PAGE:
In a high-quality print mode, in step S30, a counter indicating the number of printed lines in this mode is set to zero. The counter is provided in the RAM 17B in the CPU 17. Thereafter, in steps S31 and S32, the print head is shifted so as to be located at a lower row position, thus setting a first print state. In step S33, the CPU checks if a content of the counter is an even number. For example, since the counter is initially set to zero, the flow advances to print processing in the lower row position. In first print in step S34, the pattern of the D1 portion in FIG. 10 is printed, and in step S35, the head is shifted to an upper row. In step S36, the print paper is fed by the length corresponding to one line (equal to a pitch between print regions between upper and lower rows) and to half a dot for performing second print among the pattern of the D1 portion. Then, the head is shifted to the upper row position, and the pattern of the D2 portion is printed in the D1 portion by the second print printing while moving the carriage in the reverse direction (step S37). When the patterns of the D1 and D2 portions are formed by such reciprocal printing, high-quality printing can be achieved, as shown in FIG. 10.

After the reciprocal printing, the head is returned to the lower row position (step S38), and the ink ribbon 5 is taken up by the pitch between the paths 5a and 5b (step S39). Thereafter, the counter is incremented by one. At this time, the print position of the lower row corresponds to a position at which the print paper is fed by a length corresponding to one line and half a dot with respect to the pattern formed by the above reciprocal printing.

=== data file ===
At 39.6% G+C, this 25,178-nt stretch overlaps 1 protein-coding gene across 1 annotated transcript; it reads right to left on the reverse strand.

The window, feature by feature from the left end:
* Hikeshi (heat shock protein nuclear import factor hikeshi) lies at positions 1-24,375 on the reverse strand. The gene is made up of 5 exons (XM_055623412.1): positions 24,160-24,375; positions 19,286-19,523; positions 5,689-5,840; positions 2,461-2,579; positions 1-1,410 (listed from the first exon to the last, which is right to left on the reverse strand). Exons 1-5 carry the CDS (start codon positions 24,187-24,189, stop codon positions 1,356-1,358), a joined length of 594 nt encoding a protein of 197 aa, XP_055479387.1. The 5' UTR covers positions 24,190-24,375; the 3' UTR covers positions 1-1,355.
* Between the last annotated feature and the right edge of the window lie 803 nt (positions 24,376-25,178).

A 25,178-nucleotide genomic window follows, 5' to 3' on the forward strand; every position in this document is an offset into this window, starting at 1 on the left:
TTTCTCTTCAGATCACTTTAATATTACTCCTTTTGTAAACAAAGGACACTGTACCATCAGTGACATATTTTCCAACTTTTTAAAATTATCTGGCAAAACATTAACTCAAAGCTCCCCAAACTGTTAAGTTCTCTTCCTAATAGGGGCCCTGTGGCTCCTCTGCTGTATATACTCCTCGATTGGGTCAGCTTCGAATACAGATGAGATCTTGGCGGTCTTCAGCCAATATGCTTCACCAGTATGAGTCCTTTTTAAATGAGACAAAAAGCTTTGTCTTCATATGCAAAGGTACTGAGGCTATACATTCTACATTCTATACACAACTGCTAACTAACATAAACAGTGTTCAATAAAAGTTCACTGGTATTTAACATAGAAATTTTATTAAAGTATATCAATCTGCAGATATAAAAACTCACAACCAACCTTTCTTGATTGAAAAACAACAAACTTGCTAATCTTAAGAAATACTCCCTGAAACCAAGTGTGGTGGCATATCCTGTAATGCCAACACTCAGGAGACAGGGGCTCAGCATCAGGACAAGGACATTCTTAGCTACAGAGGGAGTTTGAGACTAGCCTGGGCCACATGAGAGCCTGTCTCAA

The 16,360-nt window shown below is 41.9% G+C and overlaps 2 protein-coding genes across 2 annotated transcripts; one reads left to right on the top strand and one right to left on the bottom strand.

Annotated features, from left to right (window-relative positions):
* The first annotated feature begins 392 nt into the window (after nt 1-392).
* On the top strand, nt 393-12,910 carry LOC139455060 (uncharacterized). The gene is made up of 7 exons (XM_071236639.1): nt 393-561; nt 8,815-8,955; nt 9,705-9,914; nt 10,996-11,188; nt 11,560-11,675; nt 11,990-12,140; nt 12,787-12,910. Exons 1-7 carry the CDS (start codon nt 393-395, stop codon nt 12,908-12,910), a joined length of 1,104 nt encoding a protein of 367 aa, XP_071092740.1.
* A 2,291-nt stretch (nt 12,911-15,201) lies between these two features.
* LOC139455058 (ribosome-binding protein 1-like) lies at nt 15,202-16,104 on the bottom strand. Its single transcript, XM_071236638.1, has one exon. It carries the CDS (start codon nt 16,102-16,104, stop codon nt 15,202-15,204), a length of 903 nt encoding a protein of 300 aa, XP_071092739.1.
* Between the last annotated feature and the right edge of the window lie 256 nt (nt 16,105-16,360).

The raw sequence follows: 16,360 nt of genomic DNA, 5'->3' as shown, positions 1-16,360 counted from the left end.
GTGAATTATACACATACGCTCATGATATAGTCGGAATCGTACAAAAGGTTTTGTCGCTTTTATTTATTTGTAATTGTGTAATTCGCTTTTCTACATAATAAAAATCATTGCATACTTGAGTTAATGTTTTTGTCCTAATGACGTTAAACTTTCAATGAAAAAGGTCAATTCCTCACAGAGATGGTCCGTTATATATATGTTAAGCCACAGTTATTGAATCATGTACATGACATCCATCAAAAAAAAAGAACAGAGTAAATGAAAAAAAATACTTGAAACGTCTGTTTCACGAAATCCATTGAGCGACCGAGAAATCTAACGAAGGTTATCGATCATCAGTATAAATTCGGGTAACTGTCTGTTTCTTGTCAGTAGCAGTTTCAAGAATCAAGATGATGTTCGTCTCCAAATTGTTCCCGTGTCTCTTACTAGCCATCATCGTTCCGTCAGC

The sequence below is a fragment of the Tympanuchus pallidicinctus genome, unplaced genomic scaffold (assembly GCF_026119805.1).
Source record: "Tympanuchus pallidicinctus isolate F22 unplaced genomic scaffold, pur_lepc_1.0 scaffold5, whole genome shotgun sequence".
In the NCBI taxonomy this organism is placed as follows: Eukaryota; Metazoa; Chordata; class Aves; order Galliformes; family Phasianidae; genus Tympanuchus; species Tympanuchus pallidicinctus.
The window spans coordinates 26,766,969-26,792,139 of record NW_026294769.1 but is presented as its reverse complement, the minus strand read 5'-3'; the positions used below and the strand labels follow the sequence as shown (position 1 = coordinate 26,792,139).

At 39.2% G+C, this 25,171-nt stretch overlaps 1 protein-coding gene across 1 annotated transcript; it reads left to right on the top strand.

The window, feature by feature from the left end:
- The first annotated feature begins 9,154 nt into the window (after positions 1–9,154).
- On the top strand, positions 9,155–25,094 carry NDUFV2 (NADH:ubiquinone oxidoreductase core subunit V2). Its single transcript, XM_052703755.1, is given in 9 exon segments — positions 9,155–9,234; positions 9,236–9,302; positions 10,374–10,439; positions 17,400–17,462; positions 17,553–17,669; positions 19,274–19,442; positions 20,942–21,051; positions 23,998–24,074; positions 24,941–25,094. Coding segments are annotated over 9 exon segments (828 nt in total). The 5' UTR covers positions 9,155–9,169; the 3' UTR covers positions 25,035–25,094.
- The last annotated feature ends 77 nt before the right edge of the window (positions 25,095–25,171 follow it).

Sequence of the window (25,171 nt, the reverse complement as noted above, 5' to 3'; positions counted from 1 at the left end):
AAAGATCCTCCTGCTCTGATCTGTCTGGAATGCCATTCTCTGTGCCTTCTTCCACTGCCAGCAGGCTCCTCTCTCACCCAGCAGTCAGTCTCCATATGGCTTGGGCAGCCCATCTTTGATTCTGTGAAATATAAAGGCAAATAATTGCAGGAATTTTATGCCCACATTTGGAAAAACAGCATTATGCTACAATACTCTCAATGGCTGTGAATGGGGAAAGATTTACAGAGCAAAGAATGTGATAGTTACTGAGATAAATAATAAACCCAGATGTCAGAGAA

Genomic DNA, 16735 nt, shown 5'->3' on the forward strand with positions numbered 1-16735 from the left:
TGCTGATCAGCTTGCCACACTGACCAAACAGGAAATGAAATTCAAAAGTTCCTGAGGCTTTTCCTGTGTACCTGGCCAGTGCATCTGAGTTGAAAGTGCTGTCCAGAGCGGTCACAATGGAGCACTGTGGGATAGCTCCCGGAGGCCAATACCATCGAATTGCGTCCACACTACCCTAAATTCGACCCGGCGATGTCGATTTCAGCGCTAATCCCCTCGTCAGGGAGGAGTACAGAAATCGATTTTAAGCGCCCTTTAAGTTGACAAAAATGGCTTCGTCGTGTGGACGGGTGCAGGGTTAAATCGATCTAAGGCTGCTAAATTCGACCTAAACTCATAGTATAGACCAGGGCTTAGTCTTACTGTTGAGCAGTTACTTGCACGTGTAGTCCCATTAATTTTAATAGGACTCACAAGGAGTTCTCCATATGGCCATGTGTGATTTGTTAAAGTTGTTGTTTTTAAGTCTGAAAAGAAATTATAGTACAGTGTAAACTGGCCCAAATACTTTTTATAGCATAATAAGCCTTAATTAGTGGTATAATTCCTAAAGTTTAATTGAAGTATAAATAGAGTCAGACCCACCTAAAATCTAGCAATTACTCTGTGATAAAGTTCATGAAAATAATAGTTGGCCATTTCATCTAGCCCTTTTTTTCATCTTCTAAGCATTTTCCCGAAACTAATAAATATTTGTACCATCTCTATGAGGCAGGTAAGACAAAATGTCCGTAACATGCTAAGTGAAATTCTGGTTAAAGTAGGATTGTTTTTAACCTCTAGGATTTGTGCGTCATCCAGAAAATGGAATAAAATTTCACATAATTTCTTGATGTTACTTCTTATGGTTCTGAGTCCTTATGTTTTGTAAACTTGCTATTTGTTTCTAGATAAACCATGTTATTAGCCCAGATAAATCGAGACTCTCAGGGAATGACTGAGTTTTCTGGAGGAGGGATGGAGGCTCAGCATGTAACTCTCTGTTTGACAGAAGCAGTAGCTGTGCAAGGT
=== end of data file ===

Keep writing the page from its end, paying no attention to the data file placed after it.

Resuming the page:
After completing the high-quality printing mode, this routine ends in step S41, and when the high-quality print mode is continued, the flow returns to step S33. In this case, in step S33, the state of the counter is diffferent from that during the previous high-quality print, and the print position of the print paper is shifted by a pitch corresponding to half a dot. For this reason, since the content of the counter is an odd number, the flow advances to step S42. In the first printing performed upon moving the carriage in the forward direction (F direction), the pattern of the D2 portion in FIG. 10 is first printed, and the head is then shifted to the upper row (step S43). The print paper is fed by a length obtained by subtracting half a dot from one line corresponding to the pitch between the upper and lower rows (step 44). At this print position, the pattern of the D1 portion is formed by the second print upon moving the carriage in the reverse direction, thus forming the pattern shown in FIG. 10. Thus, the positional relationship between the print paper and the print head becomes the same as the initial position in the high-quality print mode.

In this manner, when the upper print data pattern (D1 portion) and the lower print data pattern (D2 portion) are alternately formed by forward and reverse printing for each line, the high-quality pattern shown in FIG. 10 can be precisely printed by one line pitch. The above control is characterized in that the print paper can always be fed once during printing for one line, and that a reverse paper feed operation is not included.